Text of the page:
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Fire Safety for the Deaf or Hard of Hearing

Wednesday December 16, 2020 - Jennifer Prell
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Older adults--those over 65 years of age--are a group with one of the highest fire risks in the United States, in large part because they are the fastest growing segment of the U.S. population. Of course, many older adults also may fall into the other three groups, since the elderly suffer some or all of these impairments to a much greater degree than does the general population. People who are deaf or have hearing impairments, those who are blind or have vision impairments, and those with mobility impairments may face unique challenges in an emergency. Their ability to detect a fire or escape its effects may be hindered by their impairments. As a result, people with these impairments are at a greater risk of death or injury due to fire. As might be expected, many of the fire safety issues are a concern for all four groups. This commonality is reflected in the reports, particularly in the fire safety tips, most of which apply to all the groups. These safety tips are presented in an Appendix at the end of each report, organized in three sections: before the fire, during the fire, and fire prevention. The tips that are common to all four groups are summarized here:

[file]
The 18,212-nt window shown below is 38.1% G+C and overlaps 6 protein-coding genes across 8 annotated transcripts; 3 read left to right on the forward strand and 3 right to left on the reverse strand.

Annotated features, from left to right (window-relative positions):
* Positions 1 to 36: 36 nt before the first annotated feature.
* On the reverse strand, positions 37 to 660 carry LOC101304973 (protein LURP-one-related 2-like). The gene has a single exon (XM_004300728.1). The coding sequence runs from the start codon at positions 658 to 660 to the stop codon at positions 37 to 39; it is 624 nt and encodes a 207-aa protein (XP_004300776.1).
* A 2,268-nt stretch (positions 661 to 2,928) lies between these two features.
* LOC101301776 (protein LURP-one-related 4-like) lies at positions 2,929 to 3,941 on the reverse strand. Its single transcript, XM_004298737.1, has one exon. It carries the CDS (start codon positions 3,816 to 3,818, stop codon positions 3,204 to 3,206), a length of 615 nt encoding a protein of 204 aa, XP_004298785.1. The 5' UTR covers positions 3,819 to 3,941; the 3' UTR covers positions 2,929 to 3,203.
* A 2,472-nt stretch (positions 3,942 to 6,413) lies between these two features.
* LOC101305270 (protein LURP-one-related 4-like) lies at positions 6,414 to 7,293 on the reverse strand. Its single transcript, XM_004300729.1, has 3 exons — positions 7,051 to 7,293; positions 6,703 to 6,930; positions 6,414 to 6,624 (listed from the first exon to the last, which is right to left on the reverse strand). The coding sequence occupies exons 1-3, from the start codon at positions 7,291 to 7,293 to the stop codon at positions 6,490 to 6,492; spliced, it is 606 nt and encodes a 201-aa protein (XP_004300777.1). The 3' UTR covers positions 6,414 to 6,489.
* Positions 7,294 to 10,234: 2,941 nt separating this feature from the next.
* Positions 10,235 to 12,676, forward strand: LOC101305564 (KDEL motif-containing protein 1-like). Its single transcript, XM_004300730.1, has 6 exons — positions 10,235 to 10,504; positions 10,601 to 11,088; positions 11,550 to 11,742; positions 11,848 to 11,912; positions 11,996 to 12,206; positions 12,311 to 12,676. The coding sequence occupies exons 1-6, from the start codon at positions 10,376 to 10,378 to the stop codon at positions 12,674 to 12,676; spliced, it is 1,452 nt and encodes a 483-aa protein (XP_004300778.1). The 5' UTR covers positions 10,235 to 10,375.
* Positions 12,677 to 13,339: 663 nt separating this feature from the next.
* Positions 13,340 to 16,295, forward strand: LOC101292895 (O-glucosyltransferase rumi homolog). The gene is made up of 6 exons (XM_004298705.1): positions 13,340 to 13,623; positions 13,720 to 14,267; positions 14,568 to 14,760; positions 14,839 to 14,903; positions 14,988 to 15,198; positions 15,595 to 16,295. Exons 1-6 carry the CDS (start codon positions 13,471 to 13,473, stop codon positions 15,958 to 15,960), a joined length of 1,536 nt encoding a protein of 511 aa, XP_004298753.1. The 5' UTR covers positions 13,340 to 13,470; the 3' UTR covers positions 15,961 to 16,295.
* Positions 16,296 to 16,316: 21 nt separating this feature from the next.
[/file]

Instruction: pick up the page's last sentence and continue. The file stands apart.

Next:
Before the fire:
• identify the nearest fire exit
• install smoke alarms
• live near an exit
• plan and practice escape plans
• involve the fire department
 
During the fire:
• get out and stay out
• test doors before opening them
• stay low and go
• what to do if you are trapped
• stop, drop, and roll
 
Fire prevention:
• cooking
• electrical safety
• smoking
• space heaters
• heating
• fireplaces

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